Humility requires confidence in one deserving of confidence.  As I place that confidence in following Christ, I’m able to say that I don’t understand it all.  I’m able to put myself firmly in Romans 1 and not hypocritically assign only others who struggle in different ways.  Am I completely humble, completely gentle?  Dear God – – no.  But I see what you did for me, see how I needed you and what you did in compassion, and I start to see a way forward.  There are two paths to humility – – a destination that I seek.  I’ve known one path – – humiliation.  This is another, and I propose the better.

Pascal

–1:16

(Is God) Good Friday?

512px-TWELFTH_STATION_Jesus_dies_on_the_Cross

Dear Russell & Friends,

Is God good? Of all the skeptical questions to consider as life unfolds, this one rings truest to me. If you answer the way I used to, please stop here. I thought that the objectors protested too much. Why care about the qualities of the non-existent? Then I considered – – does the skeptic care more about God’s character than I do? Couldn’t God exist and be bad? Why conflate goodness and existence? Probably because the faithful say and mean – – God is good, and that’s how I can handle the bad. So this is no straw man. Is God good?

I’ll start with a syllogism that logical people of faith could accept on this Passover & Good Friday: God created everything. Evil is part of everything. Therefore, God created evil. Maybe God only created the capacity for evil with natural laws and crooked hearts that could do wrong. Would do wrong. Nature and the heart of man are violent albeit beautiful places. They are broken. How can a good God willingly create evil?

Passover and the Hebrew Scriptures

Perhaps you’ve seen the new Exodus movie about Gods and Kings. I have not yet. I’m fairly sure that this retelling of the Moses story will at least include the last plague that occurred on the night we now celebrate with the Passover meal – – every first born son of Egypt from heir of Pharaoh to slave — murdered by God’s agent. Every first born of the Jews spared by the substitute blood of a sacrificed animal. Follow Moses and the Israelites into the 40 years of desert wandering and find a record in Deuteronomy 2 of Sihon the King of Heshbon when he refused Moses safe passage to the promised land:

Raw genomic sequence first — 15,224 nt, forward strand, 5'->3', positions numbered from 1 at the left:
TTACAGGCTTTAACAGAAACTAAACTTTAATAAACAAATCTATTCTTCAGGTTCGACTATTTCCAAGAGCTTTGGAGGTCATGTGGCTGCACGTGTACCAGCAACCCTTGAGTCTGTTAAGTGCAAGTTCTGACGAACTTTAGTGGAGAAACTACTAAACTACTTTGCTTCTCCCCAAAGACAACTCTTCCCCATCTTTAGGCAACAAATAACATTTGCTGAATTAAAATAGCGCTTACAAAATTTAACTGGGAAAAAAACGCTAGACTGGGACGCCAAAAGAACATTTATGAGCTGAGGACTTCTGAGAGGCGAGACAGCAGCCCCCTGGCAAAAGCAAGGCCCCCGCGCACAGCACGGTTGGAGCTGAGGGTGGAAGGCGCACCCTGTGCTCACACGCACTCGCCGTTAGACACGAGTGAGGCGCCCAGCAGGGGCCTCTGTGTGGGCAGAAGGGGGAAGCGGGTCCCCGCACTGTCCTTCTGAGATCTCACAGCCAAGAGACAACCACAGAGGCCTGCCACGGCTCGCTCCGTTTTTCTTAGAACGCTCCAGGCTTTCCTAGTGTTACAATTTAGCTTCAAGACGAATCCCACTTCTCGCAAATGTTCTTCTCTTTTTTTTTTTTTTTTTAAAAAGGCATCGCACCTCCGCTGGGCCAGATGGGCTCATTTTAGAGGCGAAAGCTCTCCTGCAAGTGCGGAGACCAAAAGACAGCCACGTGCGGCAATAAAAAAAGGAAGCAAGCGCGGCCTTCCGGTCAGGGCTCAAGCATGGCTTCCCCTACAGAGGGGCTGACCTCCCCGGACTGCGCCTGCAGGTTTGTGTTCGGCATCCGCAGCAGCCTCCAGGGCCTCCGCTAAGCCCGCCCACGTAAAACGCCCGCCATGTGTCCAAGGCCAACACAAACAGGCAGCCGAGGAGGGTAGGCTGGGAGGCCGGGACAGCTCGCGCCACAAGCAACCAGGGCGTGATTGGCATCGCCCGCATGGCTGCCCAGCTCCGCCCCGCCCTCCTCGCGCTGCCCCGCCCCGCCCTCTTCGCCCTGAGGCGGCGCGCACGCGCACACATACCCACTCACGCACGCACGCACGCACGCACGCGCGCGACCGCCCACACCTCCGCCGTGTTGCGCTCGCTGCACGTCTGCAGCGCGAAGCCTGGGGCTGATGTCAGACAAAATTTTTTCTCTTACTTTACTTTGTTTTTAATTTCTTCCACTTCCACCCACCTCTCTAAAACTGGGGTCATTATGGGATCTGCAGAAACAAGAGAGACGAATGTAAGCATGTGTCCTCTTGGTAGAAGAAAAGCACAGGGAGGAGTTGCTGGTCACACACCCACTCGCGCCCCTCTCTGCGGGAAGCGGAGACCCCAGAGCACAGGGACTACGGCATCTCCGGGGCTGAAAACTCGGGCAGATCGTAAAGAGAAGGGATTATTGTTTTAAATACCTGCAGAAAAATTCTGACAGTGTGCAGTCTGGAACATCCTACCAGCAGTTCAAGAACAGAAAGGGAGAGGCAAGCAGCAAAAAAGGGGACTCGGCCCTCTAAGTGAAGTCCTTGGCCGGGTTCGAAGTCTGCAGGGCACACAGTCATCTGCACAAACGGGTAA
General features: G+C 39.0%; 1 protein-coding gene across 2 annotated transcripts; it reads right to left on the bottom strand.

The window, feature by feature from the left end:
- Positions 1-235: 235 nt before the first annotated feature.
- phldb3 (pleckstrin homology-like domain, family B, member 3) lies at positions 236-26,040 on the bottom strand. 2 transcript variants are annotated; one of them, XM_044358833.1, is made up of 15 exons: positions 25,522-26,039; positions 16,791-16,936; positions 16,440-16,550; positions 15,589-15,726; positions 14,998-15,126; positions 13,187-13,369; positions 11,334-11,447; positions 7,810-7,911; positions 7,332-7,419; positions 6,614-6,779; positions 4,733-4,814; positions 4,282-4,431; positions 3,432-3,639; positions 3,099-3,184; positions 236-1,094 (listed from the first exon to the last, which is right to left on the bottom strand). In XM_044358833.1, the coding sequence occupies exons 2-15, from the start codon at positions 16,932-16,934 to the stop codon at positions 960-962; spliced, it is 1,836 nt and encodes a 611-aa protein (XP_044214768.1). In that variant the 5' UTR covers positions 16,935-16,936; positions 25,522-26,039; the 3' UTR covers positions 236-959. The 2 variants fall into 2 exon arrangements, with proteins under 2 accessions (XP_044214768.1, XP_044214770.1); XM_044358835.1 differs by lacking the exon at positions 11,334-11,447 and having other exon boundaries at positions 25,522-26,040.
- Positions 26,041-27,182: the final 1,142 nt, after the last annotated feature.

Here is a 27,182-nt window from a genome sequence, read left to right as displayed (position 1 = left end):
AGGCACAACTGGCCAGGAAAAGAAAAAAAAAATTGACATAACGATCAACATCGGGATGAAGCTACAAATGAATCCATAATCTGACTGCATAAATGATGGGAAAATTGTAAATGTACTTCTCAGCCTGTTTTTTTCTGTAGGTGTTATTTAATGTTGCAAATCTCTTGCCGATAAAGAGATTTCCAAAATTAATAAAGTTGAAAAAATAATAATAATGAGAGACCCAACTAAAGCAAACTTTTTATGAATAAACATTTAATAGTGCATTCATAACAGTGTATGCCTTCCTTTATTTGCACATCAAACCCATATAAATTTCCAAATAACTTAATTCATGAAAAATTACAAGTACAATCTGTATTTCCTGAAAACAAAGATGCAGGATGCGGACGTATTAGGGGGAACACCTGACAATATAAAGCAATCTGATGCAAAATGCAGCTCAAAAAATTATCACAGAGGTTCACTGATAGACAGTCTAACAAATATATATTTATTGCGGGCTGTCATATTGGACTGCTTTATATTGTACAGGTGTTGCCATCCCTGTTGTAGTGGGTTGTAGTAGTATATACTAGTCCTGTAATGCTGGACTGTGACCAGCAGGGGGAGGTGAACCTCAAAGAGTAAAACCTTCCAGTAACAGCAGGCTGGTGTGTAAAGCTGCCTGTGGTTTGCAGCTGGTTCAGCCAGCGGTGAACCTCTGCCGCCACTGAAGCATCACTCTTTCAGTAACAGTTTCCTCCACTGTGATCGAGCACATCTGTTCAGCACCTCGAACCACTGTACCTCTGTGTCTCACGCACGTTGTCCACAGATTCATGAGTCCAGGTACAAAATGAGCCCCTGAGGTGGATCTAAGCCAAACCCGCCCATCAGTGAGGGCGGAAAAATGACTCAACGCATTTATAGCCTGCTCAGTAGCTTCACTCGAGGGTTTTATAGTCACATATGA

And we captured all his cities at that time and devoted to destruction every city, men, women, and children. We left no survivors. (v. 34)

Why did Moses do this?

And the Lord said to me, ‘Behold, I have begun to give Sihon and his land over to you. Begin to take possession, that you may occupy his land. (v. 31)

Why didn’t Sihon just let Moses pass?

But Sihon the king of Heshbon would not let us pass by him, for the Lord your God hardened his spirit and made his heart obstinate, that he might give him into your hand as he is this day. (v. 30)

Don’t stop yourself from asking – – is God good? Can’t I find passage after passage of what could honestly be called genocide without sensationalism? I am glad that the skeptic asks this and says: one reason I can’t believe is that I can’t reconcile this God with what my heart wants to be.

Several posts ago I was asked, “Does the Bible read like I think it does in Deuteronomy? Did God instruct Moses to kill men, women, and children?” I had just finished Karen Armstrong’s book. She spoke of the Deuteronomist editors in Babylonian exile who constructed the book and others from the 7th to 5th century BCE. She thought, as do many Biblical scholars, that God’s wrath was written into the text as an explanation of Israel’s failure to maintain sovereignty.

Armstrong vindicated God and ascribed the violent depictions to human invention. I was tempted to join her, just as I’m always tempted to blame humanity instead of God for the evil that is all too evident in my own heart and all around me. Another syllogism for believers: God created humans, humans are violent beings, God created violent beings. Did God instruct the death of men, women, and children? Did Moses and his soldiers obey the order with dread or glee? The line between good and evil runs down the middle of every human heart.

Does this bother you? It has always bothered me. It bothers me because I don’t have a clear answer. It bothers me because I desperately want to worship someone good – – clearly better than my instincts and selfishness.

Good Friday

See a man on the cross dying. It is a common sight in imperial Rome and others before and since have certainly had equal and greater physical pain and humiliation. But this man claimed to be from God, even to be God. Is it cosmic child abuse? Is it God completing what he asked Abraham to be willing to do to Isaac? What could be good about the God who requires his son to suffer for others?